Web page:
Commentary by Dr. Whitesel: When coaching churches, I am often asked by the lead pastor to help staff members become more productive. Here are some practical insights to accomplish this.
by Alice Boyes, Harvard Business Review, 7/3/18.
In a series of studies recently published in the Journal of Consumer Research, people typically chose to complete tasks that had very short deadlines attached to them, even in situations in which tasks with less pressing deadlines were just as easy and promised a bigger reward.
… implement strategies that will incrementally move you in the right direction but don’t require much effort.
Schedule Important Tasks, and Give Yourself Way More Time Than You’ll Need
Research shows that scheduling when and where you’ll do something makes it dramatically more likely that the task will get done.
For very important and long-avoided tasks, I like a strategy that I call “clearing the decks,” which means assigning a particular task to be the only one I work on for an entire day.
Isolate the Most Impactful Elements of Important Tasks
…If you habitually set goals so lofty you end up putting them off, try this: When you consider a goal, also consider a half-size version. Mentally put your original version and the half-size version side by side, and ask yourself which is the better (more realistic) goal. If your task still feels intimidating, shrink it further until it feels doable. You might end up with a goal that’s one-fourth or one-tenth the size of what you initially considered but that’s more achievable — and once you start, you can always keep going.
Anticipate and Manage Feelings of Anxiety
…Broadly speaking, working on important things typically requires having good skills for tolerating uncomfortable emotions. Here’s a personal example: Reading the work of writers who are better than I am is useful for improving my skills, but it triggers envy and social comparison. Acknowledging and labeling the specific emotions that make an experience emotionally challenging is a basic but effective step for reducing those emotions.
Spend Less Time on Unimportant Tasks
Unimportant tasks have a nasty tendency of taking up more time than they should. For example, you might sit down to proofread an employee’s report — but before you know it, you’ve spent an hour rewriting the whole thing. In the future, you might decide to limit yourself to making your three most important comments on any piece of work that’s fundamentally acceptable, or give yourself a time limit for how long you’ll spend providing notes.
Prioritize Tasks That Will Reduce Your Number of Urgent but Unimportant Tasks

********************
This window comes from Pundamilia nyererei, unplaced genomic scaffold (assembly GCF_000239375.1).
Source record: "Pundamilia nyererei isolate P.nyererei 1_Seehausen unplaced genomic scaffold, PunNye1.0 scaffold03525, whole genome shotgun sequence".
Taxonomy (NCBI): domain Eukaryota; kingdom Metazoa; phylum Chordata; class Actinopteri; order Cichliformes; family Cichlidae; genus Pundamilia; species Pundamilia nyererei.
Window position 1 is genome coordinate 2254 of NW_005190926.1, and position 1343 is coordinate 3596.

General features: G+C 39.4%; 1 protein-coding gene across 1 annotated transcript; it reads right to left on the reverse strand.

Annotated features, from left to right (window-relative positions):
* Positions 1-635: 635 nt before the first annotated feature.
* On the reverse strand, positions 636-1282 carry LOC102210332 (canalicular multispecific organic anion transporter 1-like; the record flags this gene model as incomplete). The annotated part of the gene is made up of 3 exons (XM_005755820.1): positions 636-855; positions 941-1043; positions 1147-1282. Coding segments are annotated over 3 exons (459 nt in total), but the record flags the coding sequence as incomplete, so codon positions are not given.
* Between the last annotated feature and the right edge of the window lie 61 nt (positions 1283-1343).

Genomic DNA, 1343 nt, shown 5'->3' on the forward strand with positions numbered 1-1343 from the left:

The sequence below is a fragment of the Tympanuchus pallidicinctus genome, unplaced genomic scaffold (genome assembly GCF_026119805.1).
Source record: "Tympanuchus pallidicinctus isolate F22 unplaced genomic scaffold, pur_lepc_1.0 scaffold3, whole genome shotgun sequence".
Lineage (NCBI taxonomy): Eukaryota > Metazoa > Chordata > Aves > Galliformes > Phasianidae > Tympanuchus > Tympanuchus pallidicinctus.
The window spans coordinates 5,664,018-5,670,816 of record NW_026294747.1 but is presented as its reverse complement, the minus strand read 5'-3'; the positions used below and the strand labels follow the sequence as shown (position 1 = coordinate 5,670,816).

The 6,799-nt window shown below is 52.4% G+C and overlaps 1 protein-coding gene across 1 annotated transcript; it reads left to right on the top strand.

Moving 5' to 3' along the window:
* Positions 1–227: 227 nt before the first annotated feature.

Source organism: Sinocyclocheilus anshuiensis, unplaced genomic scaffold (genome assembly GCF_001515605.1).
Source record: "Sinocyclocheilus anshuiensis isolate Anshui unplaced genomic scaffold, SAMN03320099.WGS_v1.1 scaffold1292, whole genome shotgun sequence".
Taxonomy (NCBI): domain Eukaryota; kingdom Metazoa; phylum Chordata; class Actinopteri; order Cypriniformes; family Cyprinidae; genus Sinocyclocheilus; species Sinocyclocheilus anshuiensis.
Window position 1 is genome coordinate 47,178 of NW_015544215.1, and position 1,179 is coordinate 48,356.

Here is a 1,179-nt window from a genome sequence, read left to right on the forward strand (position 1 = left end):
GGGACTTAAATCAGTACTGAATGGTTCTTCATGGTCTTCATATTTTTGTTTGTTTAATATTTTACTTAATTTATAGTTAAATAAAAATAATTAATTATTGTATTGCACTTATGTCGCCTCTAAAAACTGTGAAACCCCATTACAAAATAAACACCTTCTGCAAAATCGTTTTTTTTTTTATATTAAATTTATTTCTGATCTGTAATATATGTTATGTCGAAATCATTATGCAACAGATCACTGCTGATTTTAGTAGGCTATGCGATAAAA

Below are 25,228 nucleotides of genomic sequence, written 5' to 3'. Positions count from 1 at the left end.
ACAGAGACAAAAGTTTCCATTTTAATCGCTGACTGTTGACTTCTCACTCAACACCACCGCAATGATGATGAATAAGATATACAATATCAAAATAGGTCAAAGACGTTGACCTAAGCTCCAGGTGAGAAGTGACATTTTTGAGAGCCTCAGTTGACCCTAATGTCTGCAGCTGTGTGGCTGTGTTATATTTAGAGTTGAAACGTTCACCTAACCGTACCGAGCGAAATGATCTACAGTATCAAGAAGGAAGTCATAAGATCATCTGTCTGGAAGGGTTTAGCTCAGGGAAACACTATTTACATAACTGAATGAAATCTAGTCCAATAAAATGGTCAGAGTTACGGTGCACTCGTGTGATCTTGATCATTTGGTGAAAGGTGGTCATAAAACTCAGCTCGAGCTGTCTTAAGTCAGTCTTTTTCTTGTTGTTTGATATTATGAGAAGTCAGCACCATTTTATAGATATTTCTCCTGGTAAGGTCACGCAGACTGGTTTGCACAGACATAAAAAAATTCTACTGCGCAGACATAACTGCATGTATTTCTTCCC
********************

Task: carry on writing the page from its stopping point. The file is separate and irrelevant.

In modern life, it’s easy to fall into the trap of being “too busy chasing cows to build a fence.” The sorts of scenarios you most want to avoid are fixing the same problems over and over or giving the same instructions repeatedly. To overcome a pattern of spending all day “chasing cows,” you can outsource, automate, batch small tasks, eliminate tasks, streamline your workflow, or create templates for recurring tasks. Look for situations in which you can make an investment of time once to set up a system that will save you time in the future, such as setting up a recurring order for office supplies rather than ordering items one at a time as you run out.
One specific strategy I cover in The Healthy Mind Toolkit is retraining the “decision leeches” in your life. Decision leeches are people who defer decisions to you. For example, you might ask someone else to make a decision, but instead of doing it, they email you a list of options for you to look at, putting the responsibility back on you. Instead of automatically answering the person, ask them to make a clear recommendation.
Pay Attention to What Helps You See (and Track) the Big Picture
When we’re head-down in the grind, it’s hard to have enough mental space to see the big picture. Pay attention to what naturally helps you do this. Something that helps me is travel, especially taking flights alone. There’s nothing like a literal 10,000-foot view to give me a clearer perspective on my path. Spreadsheets help me see the big picture too. As much as I hate bookkeeping and taxes, doing them helps me pay attention …
Another thing that helps keep me focused on my important goals is catching up with colleagues I see every six months or so. Invariably this involves giving each other an update on what we’ve been doing and what we’re trying to get done. Likewise, when it comes to money, there are certain personal finance bloggers I like to read from time to time to help me stay on track.
If you’re struggling with prioritizing the important over the urgent, don’t be too hard on yourself. The number of deadlines and decisions we face in modern life, juxtaposed with the emotionally (and cognitively) challenging nature of many important tasks, makes this struggle an almost universal one. I’ve written entire books on how to focus on the big picture and stop self-sabotaging, and I still find it difficult. I consider success as taking my own advice at least 50% of the time! This is a reasonable rule of thumb that you might adopt, too.